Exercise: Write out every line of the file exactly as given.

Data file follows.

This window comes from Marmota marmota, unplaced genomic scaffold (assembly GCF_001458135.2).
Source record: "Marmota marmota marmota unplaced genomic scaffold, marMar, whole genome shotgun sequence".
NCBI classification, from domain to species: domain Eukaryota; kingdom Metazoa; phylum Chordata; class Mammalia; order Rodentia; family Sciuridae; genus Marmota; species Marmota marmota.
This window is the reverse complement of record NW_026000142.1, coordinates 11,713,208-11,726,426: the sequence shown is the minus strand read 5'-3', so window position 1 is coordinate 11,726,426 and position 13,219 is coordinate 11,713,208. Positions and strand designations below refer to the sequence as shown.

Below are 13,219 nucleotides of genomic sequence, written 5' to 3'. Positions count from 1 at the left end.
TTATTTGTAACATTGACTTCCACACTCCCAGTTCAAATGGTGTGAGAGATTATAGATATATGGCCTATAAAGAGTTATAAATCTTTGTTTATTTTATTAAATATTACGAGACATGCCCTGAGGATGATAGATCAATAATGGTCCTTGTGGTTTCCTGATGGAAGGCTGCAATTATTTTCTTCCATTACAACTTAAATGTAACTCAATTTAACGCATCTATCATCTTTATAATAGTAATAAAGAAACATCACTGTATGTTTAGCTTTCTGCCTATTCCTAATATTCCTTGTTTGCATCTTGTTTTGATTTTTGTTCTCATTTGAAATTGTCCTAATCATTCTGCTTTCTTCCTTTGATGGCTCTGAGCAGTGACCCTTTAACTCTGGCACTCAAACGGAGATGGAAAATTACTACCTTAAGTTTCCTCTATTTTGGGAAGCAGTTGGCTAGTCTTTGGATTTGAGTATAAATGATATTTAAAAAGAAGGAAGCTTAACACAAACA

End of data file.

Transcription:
This window comes from Marmota marmota, unplaced genomic scaffold (assembly GCF_001458135.2).
Source record: "Marmota marmota marmota unplaced genomic scaffold, marMar, whole genome shotgun sequence".
NCBI classification, from domain to species: domain Eukaryota; kingdom Metazoa; phylum Chordata; class Mammalia; order Rodentia; family Sciuridae; genus Marmota; species Marmota marmota.
This window is the reverse complement of record NW_026000142.1, coordinates 11,713,208-11,726,426: the sequence shown is the minus strand read 5'-3', so window position 1 is coordinate 11,726,426 and position 13,219 is coordinate 11,713,208. Positions and strand designations below refer to the sequence as shown.

Below are 13,219 nucleotides of genomic sequence, written 5' to 3'. Positions count from 1 at the left end.
TTATTTGTAACATTGACTTCCACACTCCCAGTTCAAATGGTGTGAGAGATTATAGATATATGGCCTATAAAGAGTTATAAATCTTTGTTTATTTTATTAAATATTACGAGACATGCCCTGAGGATGATAGATCAATAATGGTCCTTGTGGTTTCCTGATGGAAGGCTGCAATTATTTTCTTCCATTACAACTTAAATGTAACTCAATTTAACGCATCTATCATCTTTATAATAGTAATAAAGAAACATCACTGTATGTTTAGCTTTCTGCCTATTCCTAATATTCCTTGTTTGCATCTTGTTTTGATTTTTGTTCTCATTTGAAATTGTCCTAATCATTCTGCTTTCTTCCTTTGATGGCTCTGAGCAGTGACCCTTTAACTCTGGCACTCAAACGGAGATGGAAAATTACTACCTTAAGTTTCCTCTATTTTGGGAAGCAGTTGGCTAGTCTTTGGATTTGAGTATAAATGATATTTAAAAAGAAGGAAGCTTAACACAAACA